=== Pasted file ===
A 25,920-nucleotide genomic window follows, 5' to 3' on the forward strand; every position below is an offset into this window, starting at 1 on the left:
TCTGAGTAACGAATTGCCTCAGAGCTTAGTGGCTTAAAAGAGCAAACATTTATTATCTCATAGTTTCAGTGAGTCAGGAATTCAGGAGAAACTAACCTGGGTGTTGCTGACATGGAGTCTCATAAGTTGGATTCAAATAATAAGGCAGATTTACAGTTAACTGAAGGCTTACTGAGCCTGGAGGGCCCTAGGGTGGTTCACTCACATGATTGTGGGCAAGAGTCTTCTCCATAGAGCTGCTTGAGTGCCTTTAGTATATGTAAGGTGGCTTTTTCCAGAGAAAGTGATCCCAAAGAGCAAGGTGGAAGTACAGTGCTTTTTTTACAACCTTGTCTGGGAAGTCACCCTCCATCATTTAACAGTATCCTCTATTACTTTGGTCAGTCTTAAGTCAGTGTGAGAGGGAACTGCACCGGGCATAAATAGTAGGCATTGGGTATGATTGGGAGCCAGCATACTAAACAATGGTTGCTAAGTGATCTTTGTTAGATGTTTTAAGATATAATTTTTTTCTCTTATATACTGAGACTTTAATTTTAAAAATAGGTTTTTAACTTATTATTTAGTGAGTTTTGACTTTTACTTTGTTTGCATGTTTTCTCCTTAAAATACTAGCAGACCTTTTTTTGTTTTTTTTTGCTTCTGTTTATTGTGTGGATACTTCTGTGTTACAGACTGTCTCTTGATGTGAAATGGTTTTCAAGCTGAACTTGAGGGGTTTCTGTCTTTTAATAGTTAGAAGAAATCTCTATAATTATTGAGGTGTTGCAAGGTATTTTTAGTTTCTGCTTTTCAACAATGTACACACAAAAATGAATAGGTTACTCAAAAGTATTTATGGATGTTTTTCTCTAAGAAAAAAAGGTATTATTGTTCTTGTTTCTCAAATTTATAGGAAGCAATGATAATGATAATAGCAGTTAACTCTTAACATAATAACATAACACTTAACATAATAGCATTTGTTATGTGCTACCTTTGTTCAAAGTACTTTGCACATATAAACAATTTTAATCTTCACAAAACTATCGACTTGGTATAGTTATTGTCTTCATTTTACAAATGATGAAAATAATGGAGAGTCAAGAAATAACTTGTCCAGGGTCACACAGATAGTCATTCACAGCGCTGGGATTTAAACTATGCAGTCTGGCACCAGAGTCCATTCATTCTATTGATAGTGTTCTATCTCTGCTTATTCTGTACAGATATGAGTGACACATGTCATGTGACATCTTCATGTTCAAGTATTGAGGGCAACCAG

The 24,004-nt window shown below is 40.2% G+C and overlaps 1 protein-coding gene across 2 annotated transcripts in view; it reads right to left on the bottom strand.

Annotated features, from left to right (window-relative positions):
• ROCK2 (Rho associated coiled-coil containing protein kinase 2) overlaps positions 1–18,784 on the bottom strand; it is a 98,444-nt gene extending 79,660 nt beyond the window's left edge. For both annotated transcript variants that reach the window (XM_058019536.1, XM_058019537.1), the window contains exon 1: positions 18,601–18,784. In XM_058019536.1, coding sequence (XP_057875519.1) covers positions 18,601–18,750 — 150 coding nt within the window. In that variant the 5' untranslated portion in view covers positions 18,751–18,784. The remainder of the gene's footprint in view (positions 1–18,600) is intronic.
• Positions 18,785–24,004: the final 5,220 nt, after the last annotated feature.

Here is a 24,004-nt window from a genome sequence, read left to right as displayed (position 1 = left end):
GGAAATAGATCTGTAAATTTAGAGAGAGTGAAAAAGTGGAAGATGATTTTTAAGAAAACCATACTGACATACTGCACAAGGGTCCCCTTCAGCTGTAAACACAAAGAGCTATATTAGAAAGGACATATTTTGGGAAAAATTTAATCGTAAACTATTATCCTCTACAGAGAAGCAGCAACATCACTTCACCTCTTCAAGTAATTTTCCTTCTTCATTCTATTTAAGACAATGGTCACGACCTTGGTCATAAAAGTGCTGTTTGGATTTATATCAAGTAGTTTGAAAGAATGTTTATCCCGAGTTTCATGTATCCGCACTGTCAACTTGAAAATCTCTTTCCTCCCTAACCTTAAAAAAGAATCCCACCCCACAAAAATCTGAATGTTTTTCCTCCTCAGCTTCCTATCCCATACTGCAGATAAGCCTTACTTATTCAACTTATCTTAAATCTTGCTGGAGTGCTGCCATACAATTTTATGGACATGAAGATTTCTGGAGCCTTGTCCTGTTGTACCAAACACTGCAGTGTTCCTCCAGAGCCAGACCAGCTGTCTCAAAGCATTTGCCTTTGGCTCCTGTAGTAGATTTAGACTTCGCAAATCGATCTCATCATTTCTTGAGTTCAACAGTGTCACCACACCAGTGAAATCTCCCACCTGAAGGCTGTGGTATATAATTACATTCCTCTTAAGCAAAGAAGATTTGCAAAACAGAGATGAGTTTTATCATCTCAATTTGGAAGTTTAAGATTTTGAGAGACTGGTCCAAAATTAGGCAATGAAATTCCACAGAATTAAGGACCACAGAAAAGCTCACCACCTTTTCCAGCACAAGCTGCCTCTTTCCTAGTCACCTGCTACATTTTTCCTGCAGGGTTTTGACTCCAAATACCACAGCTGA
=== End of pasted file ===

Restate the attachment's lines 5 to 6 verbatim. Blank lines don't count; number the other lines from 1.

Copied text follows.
• ROCK2 (Rho associated coiled-coil containing protein kinase 2) overlaps positions 1–18,784 on the bottom strand; it is a 98,444-nt gene extending 79,660 nt beyond the window's left edge. For both annotated transcript variants that reach the window (XM_058019536.1, XM_058019537.1), the window contains exon 1: positions 18,601–18,784. In XM_058019536.1, coding sequence (XP_057875519.1) covers positions 18,601–18,750 — 150 coding nt within the window. In that variant the 5' untranslated portion in view covers positions 18,751–18,784. The remainder of the gene's footprint in view (positions 1–18,600) is intronic.
• Positions 18,785–24,004: the final 5,220 nt, after the last annotated feature.